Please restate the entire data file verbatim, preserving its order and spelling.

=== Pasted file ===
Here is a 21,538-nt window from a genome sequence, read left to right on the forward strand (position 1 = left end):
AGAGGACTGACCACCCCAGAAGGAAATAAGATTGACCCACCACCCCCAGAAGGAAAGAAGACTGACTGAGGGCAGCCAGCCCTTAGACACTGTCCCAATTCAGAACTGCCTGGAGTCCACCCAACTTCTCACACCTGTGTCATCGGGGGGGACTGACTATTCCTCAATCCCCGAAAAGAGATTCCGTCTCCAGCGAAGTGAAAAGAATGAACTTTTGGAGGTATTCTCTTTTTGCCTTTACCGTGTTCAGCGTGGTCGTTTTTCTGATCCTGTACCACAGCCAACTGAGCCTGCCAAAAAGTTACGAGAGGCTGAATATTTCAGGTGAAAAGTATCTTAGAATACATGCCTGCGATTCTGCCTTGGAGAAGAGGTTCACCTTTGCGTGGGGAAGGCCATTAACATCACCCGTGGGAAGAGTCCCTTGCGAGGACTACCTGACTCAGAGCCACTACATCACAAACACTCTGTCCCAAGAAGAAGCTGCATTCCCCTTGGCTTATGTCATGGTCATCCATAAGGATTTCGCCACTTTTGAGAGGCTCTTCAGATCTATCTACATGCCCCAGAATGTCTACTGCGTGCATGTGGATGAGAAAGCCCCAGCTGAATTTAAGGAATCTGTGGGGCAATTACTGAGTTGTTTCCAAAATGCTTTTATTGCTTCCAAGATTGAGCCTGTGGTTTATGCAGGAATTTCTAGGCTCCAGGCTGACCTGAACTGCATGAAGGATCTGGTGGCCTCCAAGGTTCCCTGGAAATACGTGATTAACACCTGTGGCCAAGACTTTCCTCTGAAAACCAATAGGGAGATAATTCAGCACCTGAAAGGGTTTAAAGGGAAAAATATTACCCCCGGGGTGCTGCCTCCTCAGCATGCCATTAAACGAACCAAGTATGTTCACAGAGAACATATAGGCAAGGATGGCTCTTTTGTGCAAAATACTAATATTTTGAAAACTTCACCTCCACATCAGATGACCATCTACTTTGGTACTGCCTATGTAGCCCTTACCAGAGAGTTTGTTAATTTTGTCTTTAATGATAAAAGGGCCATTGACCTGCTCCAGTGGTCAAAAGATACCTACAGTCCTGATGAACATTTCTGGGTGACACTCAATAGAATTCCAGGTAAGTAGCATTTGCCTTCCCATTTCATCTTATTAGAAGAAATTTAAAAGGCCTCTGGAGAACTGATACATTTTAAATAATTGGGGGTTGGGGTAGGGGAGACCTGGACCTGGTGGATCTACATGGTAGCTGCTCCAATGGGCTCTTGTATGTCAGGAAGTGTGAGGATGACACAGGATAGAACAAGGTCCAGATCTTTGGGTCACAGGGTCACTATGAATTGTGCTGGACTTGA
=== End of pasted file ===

Here is a 21,538-nt window from a genome sequence, read left to right on the forward strand (position 1 = left end):
AGAGGACTGACCACCCCAGAAGGAAATAAGATTGACCCACCACCCCCAGAAGGAAAGAAGACTGACTGAGGGCAGCCAGCCCTTAGACACTGTCCCAATTCAGAACTGCCTGGAGTCCACCCAACTTCTCACACCTGTGTCATCGGGGGGGACTGACTATTCCTCAATCCCCGAAAAGAGATTCCGTCTCCAGCGAAGTGAAAAGAATGAACTTTTGGAGGTATTCTCTTTTTGCCTTTACCGTGTTCAGCGTGGTCGTTTTTCTGATCCTGTACCACAGCCAACTGAGCCTGCCAAAAAGTTACGAGAGGCTGAATATTTCAGGTGAAAAGTATCTTAGAATACATGCCTGCGATTCTGCCTTGGAGAAGAGGTTCACCTTTGCGTGGGGAAGGCCATTAACATCACCCGTGGGAAGAGTCCCTTGCGAGGACTACCTGACTCAGAGCCACTACATCACAAACACTCTGTCCCAAGAAGAAGCTGCATTCCCCTTGGCTTATGTCATGGTCATCCATAAGGATTTCGCCACTTTTGAGAGGCTCTTCAGATCTATCTACATGCCCCAGAATGTCTACTGCGTGCATGTGGATGAGAAAGCCCCAGCTGAATTTAAGGAATCTGTGGGGCAATTACTGAGTTGTTTCCAAAATGCTTTTATTGCTTCCAAGATTGAGCCTGTGGTTTATGCAGGAATTTCTAGGCTCCAGGCTGACCTGAACTGCATGAAGGATCTGGTGGCCTCCAAGGTTCCCTGGAAATACGTGATTAACACCTGTGGCCAAGACTTTCCTCTGAAAACCAATAGGGAGATAATTCAGCACCTGAAAGGGTTTAAAGGGAAAAATATTACCCCCGGGGTGCTGCCTCCTCAGCATGCCATTAAACGAACCAAGTATGTTCACAGAGAACATATAGGCAAGGATGGCTCTTTTGTGCAAAATACTAATATTTTGAAAACTTCACCTCCACATCAGATGACCATCTACTTTGGTACTGCCTATGTAGCCCTTACCAGAGAGTTTGTTAATTTTGTCTTTAATGATAAAAGGGCCATTGACCTGCTCCAGTGGTCAAAAGATACCTACAGTCCTGATGAACATTTCTGGGTGACACTCAATAGAATTCCAGGTAAGTAGCATTTGCCTTCCCATTTCATCTTATTAGAAGAAATTTAAAAGGCCTCTGGAGAACTGATACATTTTAAATAATTGGGGGTTGGGGTAGGGGAGACCTGGACCTGGTGGATCTACATGGTAGCTGCTCCAATGGGCTCTTGTATGTCAGGAAGTGTGAGGATGACACAGGATAGAACAAGGTCCAGATCTTTGGGTCACAGGGTCACTATGAATTGTGCTGGACTTGA